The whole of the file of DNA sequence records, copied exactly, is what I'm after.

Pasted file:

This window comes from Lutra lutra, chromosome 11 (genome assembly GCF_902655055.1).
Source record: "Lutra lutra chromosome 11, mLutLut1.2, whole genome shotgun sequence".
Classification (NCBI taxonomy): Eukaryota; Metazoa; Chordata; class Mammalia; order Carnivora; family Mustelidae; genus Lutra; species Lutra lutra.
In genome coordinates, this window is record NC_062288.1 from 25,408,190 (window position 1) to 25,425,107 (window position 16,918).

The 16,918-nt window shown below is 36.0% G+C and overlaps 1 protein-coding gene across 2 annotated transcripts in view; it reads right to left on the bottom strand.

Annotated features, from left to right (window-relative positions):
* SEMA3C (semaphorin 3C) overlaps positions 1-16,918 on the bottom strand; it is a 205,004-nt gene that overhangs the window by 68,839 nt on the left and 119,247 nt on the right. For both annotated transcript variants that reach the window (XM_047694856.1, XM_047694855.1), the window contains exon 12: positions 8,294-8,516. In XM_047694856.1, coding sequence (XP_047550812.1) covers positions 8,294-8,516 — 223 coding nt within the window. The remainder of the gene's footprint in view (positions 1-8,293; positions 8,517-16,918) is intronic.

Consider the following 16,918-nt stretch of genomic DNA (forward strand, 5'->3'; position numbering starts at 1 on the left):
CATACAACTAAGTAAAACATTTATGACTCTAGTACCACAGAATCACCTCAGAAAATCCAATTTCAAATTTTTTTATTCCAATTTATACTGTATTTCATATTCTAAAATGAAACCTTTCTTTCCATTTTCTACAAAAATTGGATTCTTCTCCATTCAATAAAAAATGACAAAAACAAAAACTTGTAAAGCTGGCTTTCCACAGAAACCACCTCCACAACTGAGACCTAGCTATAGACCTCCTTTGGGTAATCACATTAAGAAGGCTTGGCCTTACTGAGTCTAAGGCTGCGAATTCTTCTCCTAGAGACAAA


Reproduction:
This window comes from Lutra lutra, chromosome 11 (genome assembly GCF_902655055.1).
Source record: "Lutra lutra chromosome 11, mLutLut1.2, whole genome shotgun sequence".
Classification (NCBI taxonomy): Eukaryota; Metazoa; Chordata; class Mammalia; order Carnivora; family Mustelidae; genus Lutra; species Lutra lutra.
In genome coordinates, this window is record NC_062288.1 from 25,408,190 (window position 1) to 25,425,107 (window position 16,918).

The 16,918-nt window shown below is 36.0% G+C and overlaps 1 protein-coding gene across 2 annotated transcripts in view; it reads right to left on the bottom strand.

Annotated features, from left to right (window-relative positions):
* SEMA3C (semaphorin 3C) overlaps positions 1-16,918 on the bottom strand; it is a 205,004-nt gene that overhangs the window by 68,839 nt on the left and 119,247 nt on the right. For both annotated transcript variants that reach the window (XM_047694856.1, XM_047694855.1), the window contains exon 12: positions 8,294-8,516. In XM_047694856.1, coding sequence (XP_047550812.1) covers positions 8,294-8,516 — 223 coding nt within the window. The remainder of the gene's footprint in view (positions 1-8,293; positions 8,517-16,918) is intronic.

Consider the following 16,918-nt stretch of genomic DNA (forward strand, 5'->3'; position numbering starts at 1 on the left):
CATACAACTAAGTAAAACATTTATGACTCTAGTACCACAGAATCACCTCAGAAAATCCAATTTCAAATTTTTTTATTCCAATTTATACTGTATTTCATATTCTAAAATGAAACCTTTCTTTCCATTTTCTACAAAAATTGGATTCTTCTCCATTCAATAAAAAATGACAAAAACAAAAACTTGTAAAGCTGGCTTTCCACAGAAACCACCTCCACAACTGAGACCTAGCTATAGACCTCCTTTGGGTAATCACATTAAGAAGGCTTGGCCTTACTGAGTCTAAGGCTGCGAATTCTTCTCCTAGAGACAAA